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An experimental measure of Malaysia’s gig workers using labour force survey1


With the increase in the labour supply and the labour market imbalances globally, a notable increase is witnessed in the number of temporary employments as well as flexible arrangement in employment. This new development coupled with technological advancement create opportunity for flexible work through digital platforms, and the emergence of a new term in employment – the “gig” employment. Examples of gig workers are ‘independent contractors’, ‘consultants’, or ‘contract professor’, which are working only to complete a task for specific time and specific payment, with no work connection with their hiring institution once the contract ends. In the meantime, digitalisation has created more opportunities for individuals to engage in gig employment for income generation. The rise of the gig workers calls for new initiatives in human resource development policy as they continue to play important roles in employment creation, production and income generation. From this study, a total of 218 occupations were identified as gig works which offered flexible working hours, flexible workplace and with or without digital presence. This study attempts to measure the gig workers in Malaysia using Labour Force Survey to gauge sociodemographic profiles of this new group of employment.


The advances in technology over the years has brought fundamental changes in the way we work and the types of locations in which we work. Standard employment contracts and engagement with employers have changed dramatically, partly due to the long-term trends of non-standard work arrangements, and the boost of the platform economy or gig economy which has become a major game-changer. Due to the increased demand for flexibility, changing in work arrangement supported by the advancement in technology created a new environment of economy called “gig” economy. This is in accordance with the findings from Countouris where workers are more involve in non-standard employment, including temporary employment; temporary agency work and other multi-parties work, indefinite employment relationships and part-time employment [1]. Countouris also found that these arrangements can provide businesses and workers with important flexibility, yet often associated with lower earnings, reduced social security coverage and diminished working conditions [1].

Persons in employment are defined as all persons above a specified age who during an identified brief period, either one week or one day, were in the paid employment or self-employment categories [2]. During the 20th International Conference of Labour Statisticians (ICLS) in 2018, the International Classification of Status in Employment (ICSE) 2018 was approved for adoption to measure the form of employment based on type of authority or economic risks [3]. The ICSE according to type of authority (ICSE-18-A) classified status of employment into ten categories which provides a dichotomy between independent workers and dependent workers. Independent workers are further categorised into employers and independent workers without employees, while dependent workers are dependent contractors, employees and contributing family workers.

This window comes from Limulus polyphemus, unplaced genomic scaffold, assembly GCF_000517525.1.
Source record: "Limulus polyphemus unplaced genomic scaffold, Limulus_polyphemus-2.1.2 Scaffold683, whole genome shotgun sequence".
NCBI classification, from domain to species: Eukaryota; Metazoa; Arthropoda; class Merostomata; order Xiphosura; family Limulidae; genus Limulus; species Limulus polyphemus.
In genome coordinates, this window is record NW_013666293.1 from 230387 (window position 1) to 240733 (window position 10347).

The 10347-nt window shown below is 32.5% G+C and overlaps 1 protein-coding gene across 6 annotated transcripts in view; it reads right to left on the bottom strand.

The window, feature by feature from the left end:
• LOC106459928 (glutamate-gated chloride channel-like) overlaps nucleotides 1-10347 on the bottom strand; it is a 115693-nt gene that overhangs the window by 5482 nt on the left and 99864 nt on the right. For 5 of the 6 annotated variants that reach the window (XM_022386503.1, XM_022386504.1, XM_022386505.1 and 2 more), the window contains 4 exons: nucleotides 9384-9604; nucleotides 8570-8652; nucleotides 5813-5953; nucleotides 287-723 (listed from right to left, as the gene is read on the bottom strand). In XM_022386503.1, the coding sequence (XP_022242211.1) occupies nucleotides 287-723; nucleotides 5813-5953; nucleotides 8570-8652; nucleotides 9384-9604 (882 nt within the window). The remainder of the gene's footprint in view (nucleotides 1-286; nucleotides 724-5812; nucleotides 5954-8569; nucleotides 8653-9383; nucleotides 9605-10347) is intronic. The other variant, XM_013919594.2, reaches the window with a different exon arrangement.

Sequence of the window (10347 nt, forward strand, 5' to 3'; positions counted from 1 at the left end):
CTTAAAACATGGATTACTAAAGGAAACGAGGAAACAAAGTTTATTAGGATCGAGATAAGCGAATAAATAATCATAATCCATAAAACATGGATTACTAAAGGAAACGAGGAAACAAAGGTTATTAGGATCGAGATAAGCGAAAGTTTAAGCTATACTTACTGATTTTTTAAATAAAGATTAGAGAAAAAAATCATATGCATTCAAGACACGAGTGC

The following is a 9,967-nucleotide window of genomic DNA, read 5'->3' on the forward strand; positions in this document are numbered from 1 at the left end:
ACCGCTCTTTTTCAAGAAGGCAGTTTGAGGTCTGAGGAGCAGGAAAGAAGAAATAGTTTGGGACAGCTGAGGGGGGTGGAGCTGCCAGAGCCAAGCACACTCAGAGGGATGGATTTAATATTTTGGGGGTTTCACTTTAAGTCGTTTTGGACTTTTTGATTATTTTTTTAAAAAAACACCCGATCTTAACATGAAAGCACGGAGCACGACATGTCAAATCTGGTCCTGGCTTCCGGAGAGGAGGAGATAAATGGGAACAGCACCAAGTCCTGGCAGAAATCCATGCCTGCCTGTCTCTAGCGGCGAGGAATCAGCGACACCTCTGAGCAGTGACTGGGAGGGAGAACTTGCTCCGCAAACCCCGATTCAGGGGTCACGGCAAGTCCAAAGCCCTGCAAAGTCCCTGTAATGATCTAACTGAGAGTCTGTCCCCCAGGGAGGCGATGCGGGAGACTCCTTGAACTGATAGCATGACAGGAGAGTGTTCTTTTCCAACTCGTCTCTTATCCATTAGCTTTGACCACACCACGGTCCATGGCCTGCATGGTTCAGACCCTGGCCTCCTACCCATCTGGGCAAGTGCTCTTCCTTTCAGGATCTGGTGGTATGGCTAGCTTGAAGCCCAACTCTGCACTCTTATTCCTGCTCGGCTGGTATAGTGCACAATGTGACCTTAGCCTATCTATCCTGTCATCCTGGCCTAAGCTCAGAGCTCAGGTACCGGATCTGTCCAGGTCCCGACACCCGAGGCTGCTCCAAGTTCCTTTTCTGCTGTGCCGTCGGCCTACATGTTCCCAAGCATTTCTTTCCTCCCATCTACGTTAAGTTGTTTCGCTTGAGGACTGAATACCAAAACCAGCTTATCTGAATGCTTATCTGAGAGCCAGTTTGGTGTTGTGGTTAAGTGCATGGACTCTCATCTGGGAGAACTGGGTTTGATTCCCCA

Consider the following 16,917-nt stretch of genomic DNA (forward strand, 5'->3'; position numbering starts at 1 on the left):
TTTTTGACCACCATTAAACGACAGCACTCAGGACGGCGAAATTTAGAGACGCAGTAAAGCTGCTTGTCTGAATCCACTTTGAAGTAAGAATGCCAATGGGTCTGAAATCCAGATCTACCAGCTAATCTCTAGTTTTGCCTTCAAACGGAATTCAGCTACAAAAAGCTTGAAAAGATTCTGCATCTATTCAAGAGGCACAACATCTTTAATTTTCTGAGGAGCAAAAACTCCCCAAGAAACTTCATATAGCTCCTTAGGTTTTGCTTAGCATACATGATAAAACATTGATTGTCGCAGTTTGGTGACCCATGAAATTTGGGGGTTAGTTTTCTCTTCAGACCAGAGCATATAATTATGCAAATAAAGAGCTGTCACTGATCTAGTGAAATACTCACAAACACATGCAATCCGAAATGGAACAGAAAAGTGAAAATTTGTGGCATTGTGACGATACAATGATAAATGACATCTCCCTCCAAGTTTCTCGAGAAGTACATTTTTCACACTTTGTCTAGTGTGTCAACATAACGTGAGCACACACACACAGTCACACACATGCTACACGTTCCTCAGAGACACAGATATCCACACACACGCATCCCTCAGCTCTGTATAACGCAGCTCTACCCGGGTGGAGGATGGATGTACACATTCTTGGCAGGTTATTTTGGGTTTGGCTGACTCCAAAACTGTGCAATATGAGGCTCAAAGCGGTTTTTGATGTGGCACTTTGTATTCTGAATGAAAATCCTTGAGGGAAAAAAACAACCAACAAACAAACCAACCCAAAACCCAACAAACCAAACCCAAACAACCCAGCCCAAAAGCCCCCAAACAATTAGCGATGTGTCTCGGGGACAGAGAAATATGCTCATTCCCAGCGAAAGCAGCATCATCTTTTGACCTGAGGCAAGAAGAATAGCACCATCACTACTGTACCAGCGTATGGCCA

In line with the type of authority exercised by workers, working hours for employees are usually determined by the employers whereby employees do their assigned tasks as required by the employers. Consequently, employees are remunerated in the form of wages & salaries, paid leave and other forms of social benefits. Usually, employers or companies provide labour protections as a part of the contract to their employees. Own account workers or the broader category of self-employed are individuals who run their own business. Generally, this type of employment offers flexible working hours and a flexible workplace. However, as this group work for profits rather than for pay, there usually lack social safety nets.

In the country, the Malaysia Digital Economy Corporation (MDEC) is ready and fully focused on leading Malaysia’s Digital Economy forward by accelerating (i) formulation of policies and coordination of agencies to enable success; (ii) development of future proof workforce to grow the digital economy ecosystem; and (iii) creation of global champions to increase contribution from the digital economy to gross domestic product. However, the information available in the administrative record is limited to registered formal establishments that operate only on digital platform. Thus, there is a possibility of under-representation of self-employed workers who are operating informally within the digital platform. In addition, those who worked flexible hours at no specific locations without the presence of a digital platform such as door to door sales persons, beauticians and journalists are also categorised as gig workers.